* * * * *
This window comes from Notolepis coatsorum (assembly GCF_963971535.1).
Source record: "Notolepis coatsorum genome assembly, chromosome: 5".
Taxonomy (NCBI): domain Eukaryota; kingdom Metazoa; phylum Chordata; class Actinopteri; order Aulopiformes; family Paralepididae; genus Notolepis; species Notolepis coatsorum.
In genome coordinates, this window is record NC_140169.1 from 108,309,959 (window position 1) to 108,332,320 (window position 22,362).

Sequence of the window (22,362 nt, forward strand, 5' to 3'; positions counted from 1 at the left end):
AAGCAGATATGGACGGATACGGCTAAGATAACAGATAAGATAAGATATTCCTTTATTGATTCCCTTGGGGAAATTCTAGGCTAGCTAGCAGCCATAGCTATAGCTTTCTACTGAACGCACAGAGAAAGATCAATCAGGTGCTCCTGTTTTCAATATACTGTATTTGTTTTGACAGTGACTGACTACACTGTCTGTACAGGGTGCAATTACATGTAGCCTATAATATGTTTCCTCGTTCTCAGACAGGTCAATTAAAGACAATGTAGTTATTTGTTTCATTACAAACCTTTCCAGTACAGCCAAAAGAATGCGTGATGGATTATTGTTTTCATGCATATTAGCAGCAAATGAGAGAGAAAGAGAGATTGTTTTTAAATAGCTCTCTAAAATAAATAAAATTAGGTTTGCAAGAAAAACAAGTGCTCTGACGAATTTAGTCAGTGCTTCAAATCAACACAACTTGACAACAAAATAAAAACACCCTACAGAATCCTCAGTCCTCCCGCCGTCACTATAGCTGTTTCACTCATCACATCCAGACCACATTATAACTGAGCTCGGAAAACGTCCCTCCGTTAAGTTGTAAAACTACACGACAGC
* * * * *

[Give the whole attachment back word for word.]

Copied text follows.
This window comes from Notolepis coatsorum (assembly GCF_963971535.1).
Source record: "Notolepis coatsorum genome assembly, chromosome: 5".
Taxonomy (NCBI): domain Eukaryota; kingdom Metazoa; phylum Chordata; class Actinopteri; order Aulopiformes; family Paralepididae; genus Notolepis; species Notolepis coatsorum.
In genome coordinates, this window is record NC_140169.1 from 108,309,959 (window position 1) to 108,332,320 (window position 22,362).

Sequence of the window (22,362 nt, forward strand, 5' to 3'; positions counted from 1 at the left end):
AAGCAGATATGGACGGATACGGCTAAGATAACAGATAAGATAAGATATTCCTTTATTGATTCCCTTGGGGAAATTCTAGGCTAGCTAGCAGCCATAGCTATAGCTTTCTACTGAACGCACAGAGAAAGATCAATCAGGTGCTCCTGTTTTCAATATACTGTATTTGTTTTGACAGTGACTGACTACACTGTCTGTACAGGGTGCAATTACATGTAGCCTATAATATGTTTCCTCGTTCTCAGACAGGTCAATTAAAGACAATGTAGTTATTTGTTTCATTACAAACCTTTCCAGTACAGCCAAAAGAATGCGTGATGGATTATTGTTTTCATGCATATTAGCAGCAAATGAGAGAGAAAGAGAGATTGTTTTTAAATAGCTCTCTAAAATAAATAAAATTAGGTTTGCAAGAAAAACAAGTGCTCTGACGAATTTAGTCAGTGCTTCAAATCAACACAACTTGACAACAAAATAAAAACACCCTACAGAATCCTCAGTCCTCCCGCCGTCACTATAGCTGTTTCACTCATCACATCCAGACCACATTATAACTGAGCTCGGAAAACGTCCCTCCGTTAAGTTGTAAAACTACACGACAGC